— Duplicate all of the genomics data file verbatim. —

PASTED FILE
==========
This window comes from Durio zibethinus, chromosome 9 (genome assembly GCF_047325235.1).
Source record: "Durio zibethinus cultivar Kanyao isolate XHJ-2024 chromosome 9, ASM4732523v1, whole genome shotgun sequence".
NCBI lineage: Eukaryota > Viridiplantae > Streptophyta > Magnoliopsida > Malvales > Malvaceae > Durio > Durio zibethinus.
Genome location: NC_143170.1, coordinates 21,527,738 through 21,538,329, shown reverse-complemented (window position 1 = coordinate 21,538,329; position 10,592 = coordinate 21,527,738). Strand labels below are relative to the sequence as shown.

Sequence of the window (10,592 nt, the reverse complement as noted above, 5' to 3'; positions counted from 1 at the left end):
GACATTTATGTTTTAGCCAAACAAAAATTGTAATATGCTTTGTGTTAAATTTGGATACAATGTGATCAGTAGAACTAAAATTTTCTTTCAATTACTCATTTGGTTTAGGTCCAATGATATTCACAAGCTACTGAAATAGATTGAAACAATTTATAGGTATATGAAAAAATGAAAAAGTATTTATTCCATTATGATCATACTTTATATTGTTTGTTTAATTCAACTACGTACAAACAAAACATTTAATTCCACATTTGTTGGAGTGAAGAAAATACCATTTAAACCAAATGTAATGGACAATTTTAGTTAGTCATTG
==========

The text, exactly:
This window comes from Durio zibethinus, chromosome 9 (genome assembly GCF_047325235.1).
Source record: "Durio zibethinus cultivar Kanyao isolate XHJ-2024 chromosome 9, ASM4732523v1, whole genome shotgun sequence".
NCBI lineage: Eukaryota > Viridiplantae > Streptophyta > Magnoliopsida > Malvales > Malvaceae > Durio > Durio zibethinus.
Genome location: NC_143170.1, coordinates 21,527,738 through 21,538,329, shown reverse-complemented (window position 1 = coordinate 21,538,329; position 10,592 = coordinate 21,527,738). Strand labels below are relative to the sequence as shown.

Sequence of the window (10,592 nt, the reverse complement as noted above, 5' to 3'; positions counted from 1 at the left end):
GACATTTATGTTTTAGCCAAACAAAAATTGTAATATGCTTTGTGTTAAATTTGGATACAATGTGATCAGTAGAACTAAAATTTTCTTTCAATTACTCATTTGGTTTAGGTCCAATGATATTCACAAGCTACTGAAATAGATTGAAACAATTTATAGGTATATGAAAAAATGAAAAAGTATTTATTCCATTATGATCATACTTTATATTGTTTGTTTAATTCAACTACGTACAAACAAAACATTTAATTCCACATTTGTTGGAGTGAAGAAAATACCATTTAAACCAAATGTAATGGACAATTTTAGTTAGTCATTG